Your Guide on How to Stock Your Pantry in Case of an Emergency

Be prepared for severe weather and unexpected events with this handy list.

It's always ideal to be completely in control, but things like the weather and unexpected illnesses can disrupt our plans. The best thing you can do to handle unforeseen circumstances is to always have a plan, starting with your food and water. (We need both to survive, after all.) The emergency food pantry list below will come in handy for bad weather, power outages (when it's possible your supermarket could be closed), and other unexpected crises.

There are important details to remember when considering what to stock in a pantry. Choose foods your family will eat. In other words, skip anything on this emergency pantry list you wouldn't eat normally to cut down on potential food waste. And take note of any special dietary needs or food allergies, and adjust our list accordingly. Also, don't forget about your pets. Just as important as stocking an emergency food pantry: Refilling any prescriptions or equipping your family with enough prescription, over-the-counter medications, and vitamins that might be needed in an emergency.

pantry items overhead on kitchen counter
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What to Stock in a Pantry for a Two-Week Supply

Experts at the Centers for Disease Control and Prevention (CDC), Homeland Security, and Federal Emergency Management Agency (FEMA) recommend the following items for a stocked pantry.


Aim to keep a balance of foods that provide essential nutrition if you won't be able to get to the store for many days.

  • Ready-to-eat canned meats, fruits, and vegetables, and a can opener such as the Farberware Professional Portable Can Opener ($6, Walmart)
  • Pasta, rice, and whole grains
  • Instant rice and potatoes
  • Protein bars
  • Protein powder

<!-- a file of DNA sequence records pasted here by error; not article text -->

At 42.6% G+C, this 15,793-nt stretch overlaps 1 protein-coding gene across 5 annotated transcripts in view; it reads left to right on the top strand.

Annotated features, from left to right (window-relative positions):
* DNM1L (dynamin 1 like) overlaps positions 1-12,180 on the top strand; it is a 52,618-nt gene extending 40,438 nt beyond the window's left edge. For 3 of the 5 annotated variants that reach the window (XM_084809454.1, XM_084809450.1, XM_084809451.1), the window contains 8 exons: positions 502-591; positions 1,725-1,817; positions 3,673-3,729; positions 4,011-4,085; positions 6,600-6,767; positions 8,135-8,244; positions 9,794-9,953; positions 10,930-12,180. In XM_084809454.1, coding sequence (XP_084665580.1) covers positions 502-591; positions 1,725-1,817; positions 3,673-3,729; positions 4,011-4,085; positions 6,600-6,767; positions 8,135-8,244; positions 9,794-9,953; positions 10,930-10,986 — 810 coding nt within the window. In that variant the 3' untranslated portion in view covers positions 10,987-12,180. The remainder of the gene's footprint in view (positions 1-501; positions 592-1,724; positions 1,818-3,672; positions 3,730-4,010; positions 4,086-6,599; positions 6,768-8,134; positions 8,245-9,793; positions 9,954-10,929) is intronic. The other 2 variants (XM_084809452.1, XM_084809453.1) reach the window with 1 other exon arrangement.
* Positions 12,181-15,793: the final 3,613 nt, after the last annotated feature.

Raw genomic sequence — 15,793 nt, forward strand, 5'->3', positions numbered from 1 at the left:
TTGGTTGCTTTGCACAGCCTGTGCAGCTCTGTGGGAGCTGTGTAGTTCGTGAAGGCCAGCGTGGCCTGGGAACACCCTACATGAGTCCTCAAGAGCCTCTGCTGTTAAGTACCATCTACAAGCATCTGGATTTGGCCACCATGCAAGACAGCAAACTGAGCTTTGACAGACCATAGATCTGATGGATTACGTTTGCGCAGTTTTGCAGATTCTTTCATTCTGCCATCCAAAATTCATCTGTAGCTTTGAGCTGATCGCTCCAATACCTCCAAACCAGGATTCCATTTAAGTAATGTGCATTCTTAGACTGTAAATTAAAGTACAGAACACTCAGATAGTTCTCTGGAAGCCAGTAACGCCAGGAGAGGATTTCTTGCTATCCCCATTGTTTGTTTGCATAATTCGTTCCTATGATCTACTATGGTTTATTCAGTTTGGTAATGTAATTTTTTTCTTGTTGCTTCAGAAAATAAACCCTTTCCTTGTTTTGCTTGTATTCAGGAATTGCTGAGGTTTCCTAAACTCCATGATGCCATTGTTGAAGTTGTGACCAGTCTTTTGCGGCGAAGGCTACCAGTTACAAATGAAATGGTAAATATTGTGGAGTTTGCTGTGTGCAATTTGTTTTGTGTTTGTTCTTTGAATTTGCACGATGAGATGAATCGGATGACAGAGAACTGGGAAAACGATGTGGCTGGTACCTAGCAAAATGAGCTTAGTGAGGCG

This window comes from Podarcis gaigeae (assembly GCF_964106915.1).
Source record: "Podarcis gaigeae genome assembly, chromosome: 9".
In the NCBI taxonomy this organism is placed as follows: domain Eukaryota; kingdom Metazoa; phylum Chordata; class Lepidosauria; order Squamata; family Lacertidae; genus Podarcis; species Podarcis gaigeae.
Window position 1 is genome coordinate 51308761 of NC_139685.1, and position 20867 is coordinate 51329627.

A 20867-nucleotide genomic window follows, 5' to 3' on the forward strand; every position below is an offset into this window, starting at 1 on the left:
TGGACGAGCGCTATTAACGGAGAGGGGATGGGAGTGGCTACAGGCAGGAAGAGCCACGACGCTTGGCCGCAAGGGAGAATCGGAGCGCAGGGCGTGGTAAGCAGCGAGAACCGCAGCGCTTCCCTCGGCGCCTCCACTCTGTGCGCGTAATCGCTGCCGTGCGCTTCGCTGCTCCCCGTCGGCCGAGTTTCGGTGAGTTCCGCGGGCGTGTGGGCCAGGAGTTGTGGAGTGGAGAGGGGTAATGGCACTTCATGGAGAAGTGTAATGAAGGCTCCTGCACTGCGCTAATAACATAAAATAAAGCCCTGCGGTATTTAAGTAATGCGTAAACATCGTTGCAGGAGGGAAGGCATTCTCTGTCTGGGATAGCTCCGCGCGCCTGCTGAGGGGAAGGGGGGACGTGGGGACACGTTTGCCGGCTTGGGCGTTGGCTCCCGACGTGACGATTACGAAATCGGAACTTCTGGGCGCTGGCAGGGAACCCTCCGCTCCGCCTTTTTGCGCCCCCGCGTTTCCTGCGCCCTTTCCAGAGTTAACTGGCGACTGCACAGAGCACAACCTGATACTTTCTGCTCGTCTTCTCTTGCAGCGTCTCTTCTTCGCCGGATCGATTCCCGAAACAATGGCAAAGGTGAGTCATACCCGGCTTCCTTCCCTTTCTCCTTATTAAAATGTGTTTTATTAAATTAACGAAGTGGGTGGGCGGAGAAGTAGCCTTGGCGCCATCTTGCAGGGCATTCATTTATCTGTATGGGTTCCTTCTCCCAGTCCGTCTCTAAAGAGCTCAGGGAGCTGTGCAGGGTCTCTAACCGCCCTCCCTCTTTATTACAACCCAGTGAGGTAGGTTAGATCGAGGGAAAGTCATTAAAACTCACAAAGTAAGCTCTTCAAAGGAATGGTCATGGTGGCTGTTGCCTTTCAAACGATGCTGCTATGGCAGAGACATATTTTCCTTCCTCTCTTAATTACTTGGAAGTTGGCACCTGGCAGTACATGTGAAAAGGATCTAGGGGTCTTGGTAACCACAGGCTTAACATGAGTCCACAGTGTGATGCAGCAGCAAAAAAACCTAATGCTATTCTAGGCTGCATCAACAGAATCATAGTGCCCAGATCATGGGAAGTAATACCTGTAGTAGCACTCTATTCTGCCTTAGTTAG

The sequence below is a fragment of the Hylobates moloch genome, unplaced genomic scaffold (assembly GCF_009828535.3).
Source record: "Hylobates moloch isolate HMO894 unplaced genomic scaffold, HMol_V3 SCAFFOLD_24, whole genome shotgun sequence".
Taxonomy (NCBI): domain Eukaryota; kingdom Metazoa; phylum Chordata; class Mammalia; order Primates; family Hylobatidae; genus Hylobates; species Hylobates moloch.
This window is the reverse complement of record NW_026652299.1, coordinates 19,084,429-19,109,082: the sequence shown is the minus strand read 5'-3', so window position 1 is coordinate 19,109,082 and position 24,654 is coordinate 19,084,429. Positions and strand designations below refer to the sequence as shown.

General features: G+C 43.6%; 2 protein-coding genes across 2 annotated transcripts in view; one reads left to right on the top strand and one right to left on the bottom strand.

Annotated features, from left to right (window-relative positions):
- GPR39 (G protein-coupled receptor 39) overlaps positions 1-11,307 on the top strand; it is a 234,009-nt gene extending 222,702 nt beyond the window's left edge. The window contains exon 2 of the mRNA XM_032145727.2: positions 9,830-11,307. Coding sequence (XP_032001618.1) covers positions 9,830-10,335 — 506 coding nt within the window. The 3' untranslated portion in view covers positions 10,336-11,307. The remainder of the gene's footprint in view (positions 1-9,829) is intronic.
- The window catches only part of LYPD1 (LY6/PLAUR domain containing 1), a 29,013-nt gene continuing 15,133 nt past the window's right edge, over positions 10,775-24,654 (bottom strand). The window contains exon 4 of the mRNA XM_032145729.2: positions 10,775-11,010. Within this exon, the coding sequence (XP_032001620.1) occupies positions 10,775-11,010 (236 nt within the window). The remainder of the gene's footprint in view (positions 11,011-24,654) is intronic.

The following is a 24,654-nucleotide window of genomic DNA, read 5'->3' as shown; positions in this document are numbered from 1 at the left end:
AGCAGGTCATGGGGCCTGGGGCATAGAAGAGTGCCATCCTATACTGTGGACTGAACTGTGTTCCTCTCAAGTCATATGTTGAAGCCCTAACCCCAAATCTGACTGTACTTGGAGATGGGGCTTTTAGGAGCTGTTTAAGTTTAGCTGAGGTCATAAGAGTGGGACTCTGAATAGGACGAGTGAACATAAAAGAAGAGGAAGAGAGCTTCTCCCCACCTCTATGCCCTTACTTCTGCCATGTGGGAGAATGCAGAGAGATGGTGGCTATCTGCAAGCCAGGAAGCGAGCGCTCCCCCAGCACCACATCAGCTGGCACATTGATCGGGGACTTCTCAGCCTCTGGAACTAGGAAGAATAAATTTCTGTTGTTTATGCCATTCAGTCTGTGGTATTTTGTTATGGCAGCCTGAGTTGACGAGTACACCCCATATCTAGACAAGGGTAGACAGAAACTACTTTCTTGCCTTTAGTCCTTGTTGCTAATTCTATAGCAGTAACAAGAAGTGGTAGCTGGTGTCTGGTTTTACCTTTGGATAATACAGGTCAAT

• Dry cereal
  • Instant oats
  • Dried soup
  • Shelf-stable boxes or cans of juices and milk
  • Crackers and/or pretzels
  • Nuts and/or trail mix
  • Nut butter
  • Jelly
  • Jerky
  • Dried fruit
  • Stock/broth
  • Condiments
  • Jarred baby food and formula
  • Baking staples: Sugar, flour, salt, pepper, honey, oil, etc.
  • Comfort foods: Candy, cookies, instant pudding, coffee, tea, etc.

In the event of a non-power event, you can also utilize refrigerator and freezer staples, including:

  • Eggs
  • Butter
  • Cheese
  • Fresh and/or frozen fruit
  • Fresh and/or frozen vegetables
  • Yogurt
  • Meat, poultry, and/or fish
  • Bread (store in the freezer and use as needed to prevent spoilage or staleness)


Just in case tap water isn't safe or clean to drink, add one gallon per water per day to your stocking the pantry list, the American Red Cross Recommends. A two-week supply should keep you covered (that's 56 gallons for a family of four), and snag an extra water filter or pitcher filter to store in the back of your emergency food pantry.

Buy It: PUR 11-Cup Water Pitcher with Filter ($35, Bed Bath & Beyond)

Aim to fill your stocked pantry with enough to fuel every family member with about 2,000 calories per day. If you have time before shopping for your emergency food pantry, it can be helpful to jot down a tentative meal plan to make the math a bit easier.

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